Still it’s me in reflection… raise my left hand, it brandishes its right: try to touch it, cold glass intervenes: whorl of my thumbprint, its stubborn cloud of breath. Surely its viciousness makes me kind?
When it begins to fail, when it stammers and clenches its fist, it’s my vision that blurs. When its syntax wanders, I forget my way home. When its shirt comes unbuttoned, when its forehead streams with sweat, when it shrieks for the fire, a great dizziness swings me off my feet and I begin turning. I who hated no one.
Why can’t it sit still? Why can’t it stand? Why can’t it brush its own teeth? Sometimes I want to slap it and say, look at me – I’m over here!
When I was a child, it was no one, corkscrew of whirling leaves, the swing soaring up. Its face was the breeze.
But now, how long the flesh takes to lumber to the other side of the mirror, masked in happiness, masked in grief, apologetic but absent. Sometimes it doesn’t make the appointment at all.
Endless city, avenues of trees riddled with hearts, sleeved in pollen, tunnels where cars zip and vanish, bridges like decoy horizons blocking the horizon, industrial alleys of chainlink fences that thrum and buckle inwards: and always Corpus, in every room, hunched over a keyboard or a screen, half-way up the stairs, scrunched in a closet, trembling in a narrow bed, trying to enter another body, or be entered. Tangled, like yarn the cat got into. Where does it stop? The suburbs bake slowly in the fumes of August.
Even in the mind, there is a little humunculus, with huge teeth and fingers.
At night, there is the body again, setting itself on fire, naming itself Rigel or Polaris, instead of Otto or Prudence, exploding, becoming ash and water, then a single cell, safe in an oleaginous barely-permeable membrane, empowered to divide.
In the next apartment the immortals–
Ruth and Eugene – make love
with a soft mechanical whine
and sometimes the sputter
of a fuse shorting.
If we meet them in the elevator,
they look down with huge lustrous eyes.
We catch them patting their pockets
mechanically, and we offer a pen
or a lighter, but they just murmur.
Sometimes in those conversations
Ruth will glance at her watch
surreptitiously – that pearl-encrusted dial
is calibrated to millenia –
and Eugene will ask a polite question –
do you like football? do you like cheese?
They know the time it takes for us to answer,
however short, however long,
is ridding them of us.
In the movies that they love
there’s blood, spies interrogate terrorists,
the spectacle excites them, they nuzzle each other,
perhaps it reminds them what they are missing,
they slip their antennae under each other’s shirts.
We worry about them driving too fast
on the twisting half-lit highways,
vulnerable as they are to accidents.
Shattered they will endure
forever without love or speech.
Immortality is in the code, not the function.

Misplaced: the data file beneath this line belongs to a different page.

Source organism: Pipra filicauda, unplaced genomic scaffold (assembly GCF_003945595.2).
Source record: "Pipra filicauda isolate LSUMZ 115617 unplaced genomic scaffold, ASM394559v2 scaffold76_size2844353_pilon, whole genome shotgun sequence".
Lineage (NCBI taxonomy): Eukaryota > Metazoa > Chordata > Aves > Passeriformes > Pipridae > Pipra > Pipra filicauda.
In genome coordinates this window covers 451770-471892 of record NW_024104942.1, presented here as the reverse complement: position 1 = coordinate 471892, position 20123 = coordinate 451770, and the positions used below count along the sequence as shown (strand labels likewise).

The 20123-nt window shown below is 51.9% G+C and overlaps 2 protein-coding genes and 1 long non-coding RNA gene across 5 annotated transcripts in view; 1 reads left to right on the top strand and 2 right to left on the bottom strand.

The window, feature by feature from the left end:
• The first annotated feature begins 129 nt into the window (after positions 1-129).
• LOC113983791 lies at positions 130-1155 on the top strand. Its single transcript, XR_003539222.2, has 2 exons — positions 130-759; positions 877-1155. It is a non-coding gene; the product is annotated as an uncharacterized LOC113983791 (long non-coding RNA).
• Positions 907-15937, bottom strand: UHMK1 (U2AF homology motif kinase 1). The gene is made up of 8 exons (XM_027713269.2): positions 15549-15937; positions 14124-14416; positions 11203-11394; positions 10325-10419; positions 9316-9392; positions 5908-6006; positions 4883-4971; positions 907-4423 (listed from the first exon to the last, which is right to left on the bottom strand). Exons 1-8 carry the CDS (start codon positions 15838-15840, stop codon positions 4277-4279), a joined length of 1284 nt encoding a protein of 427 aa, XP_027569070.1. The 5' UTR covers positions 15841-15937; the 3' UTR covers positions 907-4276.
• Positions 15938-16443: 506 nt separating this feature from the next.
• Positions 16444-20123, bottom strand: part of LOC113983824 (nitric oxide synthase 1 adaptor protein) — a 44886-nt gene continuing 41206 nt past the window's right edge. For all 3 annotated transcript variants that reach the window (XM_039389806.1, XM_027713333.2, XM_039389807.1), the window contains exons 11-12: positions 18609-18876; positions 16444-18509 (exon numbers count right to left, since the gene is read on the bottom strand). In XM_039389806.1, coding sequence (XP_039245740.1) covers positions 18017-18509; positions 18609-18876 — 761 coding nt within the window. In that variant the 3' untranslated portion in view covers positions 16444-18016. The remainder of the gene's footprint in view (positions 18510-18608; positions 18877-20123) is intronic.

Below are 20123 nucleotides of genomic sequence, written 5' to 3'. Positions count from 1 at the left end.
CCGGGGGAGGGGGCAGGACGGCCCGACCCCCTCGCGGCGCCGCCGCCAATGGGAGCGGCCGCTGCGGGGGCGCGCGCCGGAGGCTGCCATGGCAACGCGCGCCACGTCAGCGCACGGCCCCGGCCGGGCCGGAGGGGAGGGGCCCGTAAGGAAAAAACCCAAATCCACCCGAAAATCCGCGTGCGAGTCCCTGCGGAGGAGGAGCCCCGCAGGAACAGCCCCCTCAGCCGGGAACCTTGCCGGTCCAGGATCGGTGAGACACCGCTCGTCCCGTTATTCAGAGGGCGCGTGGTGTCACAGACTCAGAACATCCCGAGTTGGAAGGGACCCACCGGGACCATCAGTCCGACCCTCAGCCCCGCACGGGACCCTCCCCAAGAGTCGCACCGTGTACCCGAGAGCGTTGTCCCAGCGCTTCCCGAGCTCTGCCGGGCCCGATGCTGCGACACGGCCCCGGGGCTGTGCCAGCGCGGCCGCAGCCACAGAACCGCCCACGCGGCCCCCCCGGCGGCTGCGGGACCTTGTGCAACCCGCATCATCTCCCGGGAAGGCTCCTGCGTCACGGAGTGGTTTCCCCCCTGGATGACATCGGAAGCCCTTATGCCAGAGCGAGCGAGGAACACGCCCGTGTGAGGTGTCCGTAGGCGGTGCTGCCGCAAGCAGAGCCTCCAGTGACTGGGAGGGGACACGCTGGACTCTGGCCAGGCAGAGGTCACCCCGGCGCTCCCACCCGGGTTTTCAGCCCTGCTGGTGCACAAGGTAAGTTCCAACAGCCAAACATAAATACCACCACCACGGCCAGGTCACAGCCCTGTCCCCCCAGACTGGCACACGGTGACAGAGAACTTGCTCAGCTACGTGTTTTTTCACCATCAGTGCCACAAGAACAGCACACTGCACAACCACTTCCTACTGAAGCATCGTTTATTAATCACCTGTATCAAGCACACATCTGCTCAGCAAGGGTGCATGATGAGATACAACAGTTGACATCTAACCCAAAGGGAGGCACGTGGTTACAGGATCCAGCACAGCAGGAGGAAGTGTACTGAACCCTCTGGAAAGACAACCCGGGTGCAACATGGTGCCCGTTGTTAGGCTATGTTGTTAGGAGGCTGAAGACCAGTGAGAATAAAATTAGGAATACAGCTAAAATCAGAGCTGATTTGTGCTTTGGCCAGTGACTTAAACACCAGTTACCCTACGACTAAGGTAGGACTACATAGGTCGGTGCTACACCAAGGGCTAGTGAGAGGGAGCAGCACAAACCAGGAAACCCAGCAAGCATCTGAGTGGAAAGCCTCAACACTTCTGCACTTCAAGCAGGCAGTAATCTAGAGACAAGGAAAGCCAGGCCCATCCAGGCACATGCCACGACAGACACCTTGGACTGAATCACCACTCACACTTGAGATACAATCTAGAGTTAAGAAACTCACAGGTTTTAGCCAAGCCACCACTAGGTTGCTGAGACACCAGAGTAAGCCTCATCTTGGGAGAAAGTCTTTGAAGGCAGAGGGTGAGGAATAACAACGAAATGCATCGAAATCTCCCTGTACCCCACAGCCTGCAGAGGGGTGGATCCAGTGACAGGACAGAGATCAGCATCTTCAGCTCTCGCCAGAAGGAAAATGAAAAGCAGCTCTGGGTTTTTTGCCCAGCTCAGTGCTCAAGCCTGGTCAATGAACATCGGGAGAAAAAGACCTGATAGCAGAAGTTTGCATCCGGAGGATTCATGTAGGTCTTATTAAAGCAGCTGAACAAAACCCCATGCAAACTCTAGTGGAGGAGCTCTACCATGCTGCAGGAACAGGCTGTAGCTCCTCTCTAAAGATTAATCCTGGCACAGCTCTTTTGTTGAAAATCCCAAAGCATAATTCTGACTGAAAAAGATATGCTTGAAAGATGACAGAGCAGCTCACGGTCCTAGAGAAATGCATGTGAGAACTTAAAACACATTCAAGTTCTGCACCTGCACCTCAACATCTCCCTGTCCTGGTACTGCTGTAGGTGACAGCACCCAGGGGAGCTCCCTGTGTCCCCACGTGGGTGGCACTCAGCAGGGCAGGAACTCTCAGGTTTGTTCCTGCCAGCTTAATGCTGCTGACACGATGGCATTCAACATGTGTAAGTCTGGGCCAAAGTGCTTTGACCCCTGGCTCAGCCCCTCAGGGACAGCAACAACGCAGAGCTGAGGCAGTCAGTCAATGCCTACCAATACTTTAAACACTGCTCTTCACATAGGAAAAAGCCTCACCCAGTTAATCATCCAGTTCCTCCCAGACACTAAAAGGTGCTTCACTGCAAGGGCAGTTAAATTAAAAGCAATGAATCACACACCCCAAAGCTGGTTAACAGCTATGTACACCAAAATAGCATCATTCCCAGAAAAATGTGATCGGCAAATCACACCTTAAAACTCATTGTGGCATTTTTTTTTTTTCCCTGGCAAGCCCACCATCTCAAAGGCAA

At night they pray, for what and to whom
we do not know, all we hear
is a soft metallic voice
thick with bearing oil, stammering uncontrollably,
so that we long to teach them
our father who art in heaven,
but they have no death, no father.
It’s been raining, first a few minutes before dawn,
just spitting, the air like a cat’s breath,
then hard and solemn, little white domes
wobbling on asphalt, templates of sheer force.
The paper ripples with headlines: pictures of rain,
the Speaker crying, the lowlands under a blank sheen.
We put cruets beneath our storm windows.
The liquid that fills them
is so clear it seems absent, searing cold.
Some nights the drumbeat relents
and we hear the pulse (was it always this loud?)
and the immortals arguing next door —
you started it, you finish it,
it was perfect but you ruined it.
The time of separation is coming
when each will return
to his most cherished grievance.
Each will count the grains of rice
and crumbs she was denied
to set up a store
against the gathering wind.
We huddle on the rooftop
and peek down at the rowboats
that clog Broadway and Fifth Avenue
while the immortals in their starship
return to the night sky.
Once or twice a month
the cloud barrier opens
to reveal galaxies receding;
Polaris is missing. The constellations we recognize,
Andromeda and Cephus, have been swapped.
Only Venus still burns dimly, with a gray glint,
remote and exhausted as a lover’s face.
D. Nurkse‘s eleventh poetry collection Love in the Last Days was published by Knopf in fall, 2017. He’s the recipient of a Literature Award from the American Academy of Arts and Letters and was shortlisted for the 2011 U.K. Forward Prize. He has taught poetry in MFA programs and the prison system, and was elected for a term on the board of Amnesty International-USA. He lives in Brooklyn with his wife Beth Bosworth and the wild puppy Zephyr.